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Podcast 348: Karizma

Even though he's been releasing records for nearly two decades (and DJing for more than three), it still feels like Karizma (a.k.a. Chris Clayton) is something of a mystery. Operating out of his home base in Baltimore, the well-respected artist—who is also known as Kaytronik and simply K2—has dabbled in a variety of sounds over the years, including excursions into jazz, hip-hop, and broken beat, but it's Clayton's hypnotically soulful, drum-laden house constructions that have truly defined his catalog. Suitable for a big room, but scuzzy enough for a basement, Karizma's tunes cut across the electronic spectrum, and sound especially potent in his own hands, as his prowess in the DJ booth—especially with a pair of CDJs—has become legendary. Next month, he'll be releasing his latest offering, the Beats & Bobs Vol. 1 EP, via longtime label home R2 Records; ahead of that, he's also put together an exclusive mix for the XLR8R podcast series. Read more »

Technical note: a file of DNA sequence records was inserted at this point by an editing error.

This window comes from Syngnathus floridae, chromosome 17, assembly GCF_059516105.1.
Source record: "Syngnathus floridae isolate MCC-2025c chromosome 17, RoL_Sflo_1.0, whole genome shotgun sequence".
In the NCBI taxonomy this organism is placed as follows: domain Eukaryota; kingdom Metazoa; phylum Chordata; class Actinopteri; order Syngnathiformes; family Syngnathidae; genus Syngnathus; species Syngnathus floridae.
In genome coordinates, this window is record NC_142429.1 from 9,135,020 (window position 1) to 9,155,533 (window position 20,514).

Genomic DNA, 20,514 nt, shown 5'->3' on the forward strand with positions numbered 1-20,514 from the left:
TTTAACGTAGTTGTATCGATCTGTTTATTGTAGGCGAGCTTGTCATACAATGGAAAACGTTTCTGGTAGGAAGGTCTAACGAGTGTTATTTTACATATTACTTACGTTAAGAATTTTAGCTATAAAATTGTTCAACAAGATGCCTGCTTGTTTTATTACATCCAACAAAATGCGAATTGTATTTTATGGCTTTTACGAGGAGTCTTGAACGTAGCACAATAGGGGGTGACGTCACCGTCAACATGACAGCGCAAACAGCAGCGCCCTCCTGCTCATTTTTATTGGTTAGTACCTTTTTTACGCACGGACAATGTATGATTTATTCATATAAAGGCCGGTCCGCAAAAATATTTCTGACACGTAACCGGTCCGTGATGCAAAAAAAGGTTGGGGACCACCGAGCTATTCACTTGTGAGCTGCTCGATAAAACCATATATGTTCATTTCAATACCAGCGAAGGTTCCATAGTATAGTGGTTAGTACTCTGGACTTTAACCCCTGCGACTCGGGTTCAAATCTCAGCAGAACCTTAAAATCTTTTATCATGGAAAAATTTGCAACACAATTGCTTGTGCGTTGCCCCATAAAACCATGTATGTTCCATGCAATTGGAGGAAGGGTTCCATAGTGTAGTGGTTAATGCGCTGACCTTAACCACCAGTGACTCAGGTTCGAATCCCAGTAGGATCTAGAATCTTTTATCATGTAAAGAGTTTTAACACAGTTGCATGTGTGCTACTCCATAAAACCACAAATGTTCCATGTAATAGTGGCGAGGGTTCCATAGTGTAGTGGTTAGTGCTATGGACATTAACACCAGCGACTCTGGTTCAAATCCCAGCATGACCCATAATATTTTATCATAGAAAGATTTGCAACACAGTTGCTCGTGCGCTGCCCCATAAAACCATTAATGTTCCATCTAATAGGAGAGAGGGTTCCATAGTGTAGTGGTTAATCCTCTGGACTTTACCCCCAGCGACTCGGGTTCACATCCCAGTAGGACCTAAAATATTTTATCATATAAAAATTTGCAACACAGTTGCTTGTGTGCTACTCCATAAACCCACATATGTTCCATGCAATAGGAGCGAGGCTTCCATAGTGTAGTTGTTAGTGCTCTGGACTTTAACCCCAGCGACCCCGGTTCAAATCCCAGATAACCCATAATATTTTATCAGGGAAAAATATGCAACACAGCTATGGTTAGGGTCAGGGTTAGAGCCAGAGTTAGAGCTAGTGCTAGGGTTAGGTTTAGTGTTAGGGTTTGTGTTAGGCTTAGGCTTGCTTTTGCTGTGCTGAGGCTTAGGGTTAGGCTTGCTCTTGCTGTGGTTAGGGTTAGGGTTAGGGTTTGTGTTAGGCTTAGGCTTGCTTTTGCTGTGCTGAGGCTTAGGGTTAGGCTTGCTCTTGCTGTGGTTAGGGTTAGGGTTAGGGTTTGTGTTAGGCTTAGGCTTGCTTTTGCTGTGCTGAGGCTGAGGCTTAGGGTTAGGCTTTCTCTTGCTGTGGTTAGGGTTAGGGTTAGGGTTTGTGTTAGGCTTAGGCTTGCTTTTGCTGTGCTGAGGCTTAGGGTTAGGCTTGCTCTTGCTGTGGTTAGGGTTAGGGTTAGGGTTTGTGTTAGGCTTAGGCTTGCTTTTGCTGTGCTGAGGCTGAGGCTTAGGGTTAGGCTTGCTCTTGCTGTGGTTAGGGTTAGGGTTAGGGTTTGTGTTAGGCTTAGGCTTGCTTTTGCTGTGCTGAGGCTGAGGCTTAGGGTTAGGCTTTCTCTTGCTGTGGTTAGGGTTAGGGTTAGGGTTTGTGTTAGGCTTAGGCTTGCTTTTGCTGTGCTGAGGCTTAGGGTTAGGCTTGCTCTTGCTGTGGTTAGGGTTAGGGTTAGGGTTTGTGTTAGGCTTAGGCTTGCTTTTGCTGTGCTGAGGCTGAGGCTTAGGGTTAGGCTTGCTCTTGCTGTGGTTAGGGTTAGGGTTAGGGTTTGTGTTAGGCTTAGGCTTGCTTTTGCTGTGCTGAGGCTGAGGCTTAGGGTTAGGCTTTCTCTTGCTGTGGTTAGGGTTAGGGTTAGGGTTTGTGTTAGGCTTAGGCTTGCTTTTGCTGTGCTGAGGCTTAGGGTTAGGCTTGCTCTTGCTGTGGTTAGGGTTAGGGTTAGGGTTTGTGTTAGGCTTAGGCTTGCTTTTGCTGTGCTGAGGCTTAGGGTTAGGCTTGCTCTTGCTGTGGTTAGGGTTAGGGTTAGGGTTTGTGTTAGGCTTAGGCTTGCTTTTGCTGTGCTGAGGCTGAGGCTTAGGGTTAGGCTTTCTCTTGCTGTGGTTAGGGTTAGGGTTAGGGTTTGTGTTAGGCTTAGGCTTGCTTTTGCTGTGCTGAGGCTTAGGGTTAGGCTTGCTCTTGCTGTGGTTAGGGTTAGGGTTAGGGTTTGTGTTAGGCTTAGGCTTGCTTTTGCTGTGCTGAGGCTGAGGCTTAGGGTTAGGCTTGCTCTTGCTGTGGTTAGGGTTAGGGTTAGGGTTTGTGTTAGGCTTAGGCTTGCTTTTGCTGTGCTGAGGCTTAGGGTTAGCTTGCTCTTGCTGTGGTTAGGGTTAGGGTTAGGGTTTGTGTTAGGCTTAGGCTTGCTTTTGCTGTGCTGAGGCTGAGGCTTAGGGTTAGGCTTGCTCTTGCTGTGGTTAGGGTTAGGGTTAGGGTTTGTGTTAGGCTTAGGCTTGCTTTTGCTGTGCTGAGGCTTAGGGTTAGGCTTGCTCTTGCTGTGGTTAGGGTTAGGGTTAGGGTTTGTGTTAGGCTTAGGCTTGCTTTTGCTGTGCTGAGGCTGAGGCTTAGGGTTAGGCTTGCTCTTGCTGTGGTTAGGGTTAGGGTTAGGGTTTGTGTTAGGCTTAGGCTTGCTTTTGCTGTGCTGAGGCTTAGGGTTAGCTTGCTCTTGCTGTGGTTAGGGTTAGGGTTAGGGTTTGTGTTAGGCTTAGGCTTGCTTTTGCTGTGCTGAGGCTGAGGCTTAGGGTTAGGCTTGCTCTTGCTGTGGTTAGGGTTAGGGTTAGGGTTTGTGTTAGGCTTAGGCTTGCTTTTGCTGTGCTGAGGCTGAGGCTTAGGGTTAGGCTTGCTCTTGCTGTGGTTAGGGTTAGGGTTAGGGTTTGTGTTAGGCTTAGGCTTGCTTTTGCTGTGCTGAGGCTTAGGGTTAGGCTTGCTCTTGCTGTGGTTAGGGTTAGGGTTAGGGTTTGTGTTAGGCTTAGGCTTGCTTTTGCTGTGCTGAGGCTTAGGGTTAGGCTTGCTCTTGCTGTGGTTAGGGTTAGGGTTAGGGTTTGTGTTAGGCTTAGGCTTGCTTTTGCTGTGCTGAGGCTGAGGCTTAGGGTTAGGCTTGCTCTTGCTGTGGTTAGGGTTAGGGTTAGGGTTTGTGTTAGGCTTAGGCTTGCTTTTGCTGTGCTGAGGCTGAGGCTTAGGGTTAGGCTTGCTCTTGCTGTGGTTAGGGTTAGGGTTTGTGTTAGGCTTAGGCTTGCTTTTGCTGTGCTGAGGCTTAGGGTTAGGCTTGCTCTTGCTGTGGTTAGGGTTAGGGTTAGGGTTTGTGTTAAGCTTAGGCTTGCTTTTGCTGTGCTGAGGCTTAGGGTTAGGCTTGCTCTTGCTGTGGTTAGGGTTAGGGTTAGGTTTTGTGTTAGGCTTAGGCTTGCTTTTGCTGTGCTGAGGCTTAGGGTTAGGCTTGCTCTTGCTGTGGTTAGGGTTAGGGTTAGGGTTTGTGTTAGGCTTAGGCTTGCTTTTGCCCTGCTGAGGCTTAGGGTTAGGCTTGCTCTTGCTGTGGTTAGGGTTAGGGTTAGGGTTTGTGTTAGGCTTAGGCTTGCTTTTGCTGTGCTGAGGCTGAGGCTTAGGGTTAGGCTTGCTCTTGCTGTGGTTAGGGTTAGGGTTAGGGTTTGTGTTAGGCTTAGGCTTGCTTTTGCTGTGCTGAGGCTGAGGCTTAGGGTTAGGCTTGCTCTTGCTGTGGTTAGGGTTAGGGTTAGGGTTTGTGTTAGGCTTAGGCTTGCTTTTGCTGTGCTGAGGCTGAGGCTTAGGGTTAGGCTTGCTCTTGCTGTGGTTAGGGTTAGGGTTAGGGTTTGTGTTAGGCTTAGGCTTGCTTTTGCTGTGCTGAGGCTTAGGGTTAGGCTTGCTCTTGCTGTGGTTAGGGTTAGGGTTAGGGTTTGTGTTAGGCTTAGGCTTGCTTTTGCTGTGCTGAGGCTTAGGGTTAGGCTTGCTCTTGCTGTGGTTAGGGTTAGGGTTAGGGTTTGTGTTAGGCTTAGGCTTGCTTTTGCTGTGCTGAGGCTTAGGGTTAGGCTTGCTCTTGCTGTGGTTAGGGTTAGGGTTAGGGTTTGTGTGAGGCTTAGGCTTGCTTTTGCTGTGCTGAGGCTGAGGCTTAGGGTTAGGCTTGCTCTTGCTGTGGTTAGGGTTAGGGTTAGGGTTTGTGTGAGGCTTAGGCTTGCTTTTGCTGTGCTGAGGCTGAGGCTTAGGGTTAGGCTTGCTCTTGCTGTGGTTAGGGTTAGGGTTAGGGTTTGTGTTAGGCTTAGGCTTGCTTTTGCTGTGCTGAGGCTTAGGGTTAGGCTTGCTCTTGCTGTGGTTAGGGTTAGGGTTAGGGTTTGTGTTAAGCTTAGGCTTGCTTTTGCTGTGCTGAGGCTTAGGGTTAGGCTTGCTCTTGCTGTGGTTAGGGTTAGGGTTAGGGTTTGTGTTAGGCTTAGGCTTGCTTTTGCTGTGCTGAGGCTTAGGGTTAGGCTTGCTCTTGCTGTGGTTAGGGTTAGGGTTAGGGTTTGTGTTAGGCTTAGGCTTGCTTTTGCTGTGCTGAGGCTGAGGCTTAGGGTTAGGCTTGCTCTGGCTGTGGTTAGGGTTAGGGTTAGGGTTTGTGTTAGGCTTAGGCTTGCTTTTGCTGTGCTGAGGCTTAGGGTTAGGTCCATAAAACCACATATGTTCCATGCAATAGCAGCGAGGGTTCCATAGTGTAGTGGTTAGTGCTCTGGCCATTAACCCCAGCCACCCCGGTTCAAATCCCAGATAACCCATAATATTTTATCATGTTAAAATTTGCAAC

Podcast 347: Jokers of the Scene

Jokers of the Scene isn't a new outfit—the Toronto pair has been remixing and releasing records since 2006—but until recently, the duo of Linus Booth and Chris Macintyre hadn't truly managed to distinguish itself. Despite the group's varied output, Jokers of the Scene often felt inextricably tied to the late-'00s bloghouse circuit, most likely due to the project's long-standing affiliation with the Fool's Gold imprint. As such, we were pleasantly surprised when the duo offered up End Scene, its first full-length, a few weeks back. The album, released by Throne of Kanada (a joint effort between the Throne of Blood and New Kanada labels) finds the JOTS boys significantly widening their musical palette, as the LP includes sophisticated nods toward classic house and techno, ambient music, and even some '80s pop. At its core, End Scene is a remarkably sophisticated listen, and one that gave us confidence that Booth and Macintyre were more than capable of putting together a quality mix for the XLR8R podcast series. Read more »